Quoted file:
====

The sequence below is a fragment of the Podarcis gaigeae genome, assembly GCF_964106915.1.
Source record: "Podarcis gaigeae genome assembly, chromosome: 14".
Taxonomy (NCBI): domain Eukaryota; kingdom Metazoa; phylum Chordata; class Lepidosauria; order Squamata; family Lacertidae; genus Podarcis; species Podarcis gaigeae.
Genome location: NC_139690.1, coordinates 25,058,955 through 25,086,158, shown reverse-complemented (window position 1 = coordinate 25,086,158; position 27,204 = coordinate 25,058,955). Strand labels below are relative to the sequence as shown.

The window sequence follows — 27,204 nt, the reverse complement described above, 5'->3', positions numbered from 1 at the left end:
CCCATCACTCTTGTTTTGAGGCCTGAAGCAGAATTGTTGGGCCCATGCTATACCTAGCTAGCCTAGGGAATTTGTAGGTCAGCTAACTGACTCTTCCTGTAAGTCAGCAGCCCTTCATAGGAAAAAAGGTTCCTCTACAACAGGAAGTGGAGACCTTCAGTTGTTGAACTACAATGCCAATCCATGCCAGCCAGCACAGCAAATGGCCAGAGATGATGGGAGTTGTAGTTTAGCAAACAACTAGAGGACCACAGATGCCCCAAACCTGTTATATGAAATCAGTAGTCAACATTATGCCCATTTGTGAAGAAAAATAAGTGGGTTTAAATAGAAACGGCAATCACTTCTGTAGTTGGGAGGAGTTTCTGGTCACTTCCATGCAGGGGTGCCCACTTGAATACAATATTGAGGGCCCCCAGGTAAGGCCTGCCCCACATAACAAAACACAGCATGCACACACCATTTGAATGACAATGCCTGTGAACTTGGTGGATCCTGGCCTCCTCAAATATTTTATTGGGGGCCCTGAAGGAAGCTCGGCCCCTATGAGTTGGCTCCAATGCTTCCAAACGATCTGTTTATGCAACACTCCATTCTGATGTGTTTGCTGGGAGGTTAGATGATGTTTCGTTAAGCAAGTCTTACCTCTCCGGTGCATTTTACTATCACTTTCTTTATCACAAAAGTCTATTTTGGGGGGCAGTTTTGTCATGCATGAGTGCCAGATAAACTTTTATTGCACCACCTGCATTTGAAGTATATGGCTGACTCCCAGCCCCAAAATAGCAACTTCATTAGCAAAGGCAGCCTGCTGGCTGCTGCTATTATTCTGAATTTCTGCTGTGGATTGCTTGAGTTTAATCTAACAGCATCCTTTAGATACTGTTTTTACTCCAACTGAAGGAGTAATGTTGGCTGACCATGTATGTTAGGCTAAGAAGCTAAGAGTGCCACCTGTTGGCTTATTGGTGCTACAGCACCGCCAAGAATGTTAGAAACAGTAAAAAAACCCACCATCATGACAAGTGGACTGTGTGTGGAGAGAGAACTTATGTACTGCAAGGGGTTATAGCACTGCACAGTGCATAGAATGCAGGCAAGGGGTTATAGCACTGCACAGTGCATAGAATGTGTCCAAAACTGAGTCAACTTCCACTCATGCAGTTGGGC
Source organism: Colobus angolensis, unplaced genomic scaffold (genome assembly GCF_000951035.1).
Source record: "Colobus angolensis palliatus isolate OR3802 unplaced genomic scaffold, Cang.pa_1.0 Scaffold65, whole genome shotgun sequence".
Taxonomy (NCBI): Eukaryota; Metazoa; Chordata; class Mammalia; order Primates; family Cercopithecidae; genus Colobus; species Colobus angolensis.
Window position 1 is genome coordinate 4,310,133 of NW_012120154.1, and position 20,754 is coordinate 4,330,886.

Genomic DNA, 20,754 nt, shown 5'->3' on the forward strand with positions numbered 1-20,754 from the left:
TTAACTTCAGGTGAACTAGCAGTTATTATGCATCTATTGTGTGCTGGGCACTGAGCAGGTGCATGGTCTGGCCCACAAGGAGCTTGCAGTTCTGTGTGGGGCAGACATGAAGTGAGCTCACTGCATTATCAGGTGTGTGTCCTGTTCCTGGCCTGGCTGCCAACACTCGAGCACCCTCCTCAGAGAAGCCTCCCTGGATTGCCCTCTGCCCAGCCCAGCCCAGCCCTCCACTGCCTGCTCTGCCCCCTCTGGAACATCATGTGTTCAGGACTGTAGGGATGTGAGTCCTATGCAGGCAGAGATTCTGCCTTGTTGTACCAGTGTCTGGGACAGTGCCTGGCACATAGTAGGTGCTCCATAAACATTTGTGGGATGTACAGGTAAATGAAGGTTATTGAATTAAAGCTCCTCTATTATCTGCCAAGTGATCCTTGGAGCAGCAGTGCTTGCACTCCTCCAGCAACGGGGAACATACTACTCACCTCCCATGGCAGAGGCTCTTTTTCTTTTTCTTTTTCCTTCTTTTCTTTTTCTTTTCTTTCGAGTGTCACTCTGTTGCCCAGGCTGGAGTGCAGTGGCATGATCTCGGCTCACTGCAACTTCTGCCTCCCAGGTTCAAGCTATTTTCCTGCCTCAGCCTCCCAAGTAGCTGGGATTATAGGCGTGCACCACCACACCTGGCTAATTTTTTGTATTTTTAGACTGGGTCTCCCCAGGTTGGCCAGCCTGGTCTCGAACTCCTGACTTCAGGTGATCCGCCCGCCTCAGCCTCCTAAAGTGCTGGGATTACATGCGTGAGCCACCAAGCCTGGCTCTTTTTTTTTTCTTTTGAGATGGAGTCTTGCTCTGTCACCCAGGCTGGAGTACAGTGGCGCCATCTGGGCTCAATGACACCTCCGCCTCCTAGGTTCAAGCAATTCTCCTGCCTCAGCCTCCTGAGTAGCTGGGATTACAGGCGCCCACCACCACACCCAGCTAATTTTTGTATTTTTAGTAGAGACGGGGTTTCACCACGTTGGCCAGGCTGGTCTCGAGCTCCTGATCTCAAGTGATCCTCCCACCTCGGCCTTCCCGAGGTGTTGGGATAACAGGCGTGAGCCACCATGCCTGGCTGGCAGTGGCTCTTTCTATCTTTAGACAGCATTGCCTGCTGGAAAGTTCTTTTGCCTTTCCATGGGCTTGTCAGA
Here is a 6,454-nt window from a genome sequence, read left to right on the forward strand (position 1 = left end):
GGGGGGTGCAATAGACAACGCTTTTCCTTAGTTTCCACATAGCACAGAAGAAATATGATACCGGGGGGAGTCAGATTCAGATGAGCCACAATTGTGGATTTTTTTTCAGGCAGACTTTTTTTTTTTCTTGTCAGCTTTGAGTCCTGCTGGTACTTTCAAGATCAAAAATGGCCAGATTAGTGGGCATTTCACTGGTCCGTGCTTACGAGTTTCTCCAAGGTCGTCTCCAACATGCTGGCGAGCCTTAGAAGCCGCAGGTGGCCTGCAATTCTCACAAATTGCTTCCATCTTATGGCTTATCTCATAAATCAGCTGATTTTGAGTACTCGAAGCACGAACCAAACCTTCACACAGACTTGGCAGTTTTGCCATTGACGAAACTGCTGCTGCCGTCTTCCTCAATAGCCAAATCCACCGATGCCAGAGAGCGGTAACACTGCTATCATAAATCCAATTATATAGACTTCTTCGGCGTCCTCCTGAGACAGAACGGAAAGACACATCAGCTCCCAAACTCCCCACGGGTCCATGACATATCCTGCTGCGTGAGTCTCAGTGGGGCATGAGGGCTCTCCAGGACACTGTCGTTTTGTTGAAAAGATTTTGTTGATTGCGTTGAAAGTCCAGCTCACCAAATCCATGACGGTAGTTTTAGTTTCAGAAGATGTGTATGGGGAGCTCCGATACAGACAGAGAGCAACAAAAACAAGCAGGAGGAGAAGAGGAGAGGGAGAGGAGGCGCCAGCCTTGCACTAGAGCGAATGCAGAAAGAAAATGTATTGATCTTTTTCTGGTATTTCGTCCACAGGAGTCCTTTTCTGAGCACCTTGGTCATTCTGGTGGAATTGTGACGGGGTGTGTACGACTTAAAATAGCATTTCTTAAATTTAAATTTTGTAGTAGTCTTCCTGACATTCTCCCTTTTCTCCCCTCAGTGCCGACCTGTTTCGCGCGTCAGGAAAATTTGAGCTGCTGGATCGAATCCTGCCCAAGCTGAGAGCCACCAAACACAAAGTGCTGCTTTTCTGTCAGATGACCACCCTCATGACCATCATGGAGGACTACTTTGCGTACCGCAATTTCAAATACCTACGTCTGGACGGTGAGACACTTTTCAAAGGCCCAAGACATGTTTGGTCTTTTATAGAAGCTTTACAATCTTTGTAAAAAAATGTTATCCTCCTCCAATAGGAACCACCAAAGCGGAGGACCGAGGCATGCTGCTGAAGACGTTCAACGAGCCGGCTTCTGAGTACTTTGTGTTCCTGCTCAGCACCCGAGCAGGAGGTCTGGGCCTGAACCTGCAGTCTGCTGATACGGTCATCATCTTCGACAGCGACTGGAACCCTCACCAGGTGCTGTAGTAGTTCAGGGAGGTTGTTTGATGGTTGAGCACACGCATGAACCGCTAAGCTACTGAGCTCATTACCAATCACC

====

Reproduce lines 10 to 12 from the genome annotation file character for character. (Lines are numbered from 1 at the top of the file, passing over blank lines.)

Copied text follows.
Window position 1 is genome coordinate 4,310,133 of NW_012120154.1, and position 20,754 is coordinate 4,330,886.

Genomic DNA, 20,754 nt, shown 5'->3' on the forward strand with positions numbered 1-20,754 from the left:
TTAACTTCAGGTGAACTAGCAGTTATTATGCATCTATTGTGTGCTGGGCACTGAGCAGGTGCATGGTCTGGCCCACAAGGAGCTTGCAGTTCTGTGTGGGGCAGACATGAAGTGAGCTCACTGCATTATCAGGTGTGTGTCCTGTTCCTGGCCTGGCTGCCAACACTCGAGCACCCTCCTCAGAGAAGCCTCCCTGGATTGCCCTCTGCCCAGCCCAGCCCAGCCCTCCACTGCCTGCTCTGCCCCCTCTGGAACATCATGTGTTCAGGACTGTAGGGATGTGAGTCCTATGCAGGCAGAGATTCTGCCTTGTTGTACCAGTGTCTGGGACAGTGCCTGGCACATAGTAGGTGCTCCATAAACATTTGTGGGATGTACAGGTAAATGAAGGTTATTGAATTAAAGCTCCTCTATTATCTGCCAAGTGATCCTTGGAGCAGCAGTGCTTGCACTCCTCCAGCAACGGGGAACATACTACTCACCTCCCATGGCAGAGGCTCTTTTTCTTTTTCTTTTTCCTTCTTTTCTTTTTCTTTTCTTTCGAGTGTCACTCTGTTGCCCAGGCTGGAGTGCAGTGGCATGATCTCGGCTCACTGCAACTTCTGCCTCCCAGGTTCAAGCTATTTTCCTGCCTCAGCCTCCCAAGTAGCTGGGATTATAGGCGTGCACCACCACACCTGGCTAATTTTTTGTATTTTTAGACTGGGTCTCCCCAGGTTGGCCAGCCTGGTCTCGAACTCCTGACTTCAGGTGATCCGCCCGCCTCAGCCTCCTAAAGTGCTGGGATTACATGCGTGAGCCACCAAGCCTGGCTCTTTTTTTTTTCTTTTGAGATGGAGTCTTGCTCTGTCACCCAGGCTGGAGTACAGTGGCGCCATCTGGGCTCAATGACACCTCCGCCTCCTAGGTTCAAGCAATTCTCCTGCCTCAGCCTCCTGAGTAGCTGGGATTACAGGCGCCCACCACCACACCCAGCTAATTTTTGTATTTTTAGTAGAGACGGGGTTTCACCACGTTGGCCAGGCTGGTCTCGAGCTCCTGATCTCAAGTGATCCTCCCACCTCGGCCTTCCCGAGGTGTTGGGATAACAGGCGTGAGCCACCATGCCTGGCTGGCAGTGGCTCTTTCTATCTTTAGACAGCATTGCCTGCTGGAAAGTTCTTTTGCCTTTCCATGGGCTTGTCAGA